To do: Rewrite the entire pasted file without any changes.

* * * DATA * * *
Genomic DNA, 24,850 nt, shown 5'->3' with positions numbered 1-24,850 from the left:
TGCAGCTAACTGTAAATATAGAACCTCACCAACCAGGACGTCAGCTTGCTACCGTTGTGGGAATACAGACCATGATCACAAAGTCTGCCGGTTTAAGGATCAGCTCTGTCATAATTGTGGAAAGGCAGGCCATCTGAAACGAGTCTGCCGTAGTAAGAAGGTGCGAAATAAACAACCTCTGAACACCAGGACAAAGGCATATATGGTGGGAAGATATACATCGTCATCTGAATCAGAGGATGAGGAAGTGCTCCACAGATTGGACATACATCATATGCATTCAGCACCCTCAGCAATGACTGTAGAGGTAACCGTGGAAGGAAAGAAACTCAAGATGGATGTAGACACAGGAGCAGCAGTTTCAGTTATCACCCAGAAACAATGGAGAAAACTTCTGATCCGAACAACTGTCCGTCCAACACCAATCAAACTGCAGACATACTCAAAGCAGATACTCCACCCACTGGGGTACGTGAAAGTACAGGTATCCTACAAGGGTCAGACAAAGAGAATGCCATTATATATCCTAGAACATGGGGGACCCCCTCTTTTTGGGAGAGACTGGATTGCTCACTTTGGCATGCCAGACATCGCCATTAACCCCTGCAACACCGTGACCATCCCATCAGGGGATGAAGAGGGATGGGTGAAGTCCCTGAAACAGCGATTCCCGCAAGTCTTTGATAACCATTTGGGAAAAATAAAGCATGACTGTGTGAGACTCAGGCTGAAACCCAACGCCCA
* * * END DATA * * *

Genomic DNA, 24,850 nt, shown 5'->3' with positions numbered 1-24,850 from the left:
TGCAGCTAACTGTAAATATAGAACCTCACCAACCAGGACGTCAGCTTGCTACCGTTGTGGGAATACAGACCATGATCACAAAGTCTGCCGGTTTAAGGATCAGCTCTGTCATAATTGTGGAAAGGCAGGCCATCTGAAACGAGTCTGCCGTAGTAAGAAGGTGCGAAATAAACAACCTCTGAACACCAGGACAAAGGCATATATGGTGGGAAGATATACATCGTCATCTGAATCAGAGGATGAGGAAGTGCTCCACAGATTGGACATACATCATATGCATTCAGCACCCTCAGCAATGACTGTAGAGGTAACCGTGGAAGGAAAGAAACTCAAGATGGATGTAGACACAGGAGCAGCAGTTTCAGTTATCACCCAGAAACAATGGAGAAAACTTCTGATCCGAACAACTGTCCGTCCAACACCAATCAAACTGCAGACATACTCAAAGCAGATACTCCACCCACTGGGGTACGTGAAAGTACAGGTATCCTACAAGGGTCAGACAAAGAGAATGCCATTATATATCCTAGAACATGGGGGACCCCCTCTTTTTGGGAGAGACTGGATTGCTCACTTTGGCATGCCAGACATCGCCATTAACCCCTGCAACACCGTGACCATCCCATCAGGGGATGAAGAGGGATGGGTGAAGTCCCTGAAACAGCGATTCCCGCAAGTCTTTGATAACCATTTGGGAAAAATAAAGCATGACTGTGTGAGACTCAGGCTGAAACCCAACGCCCA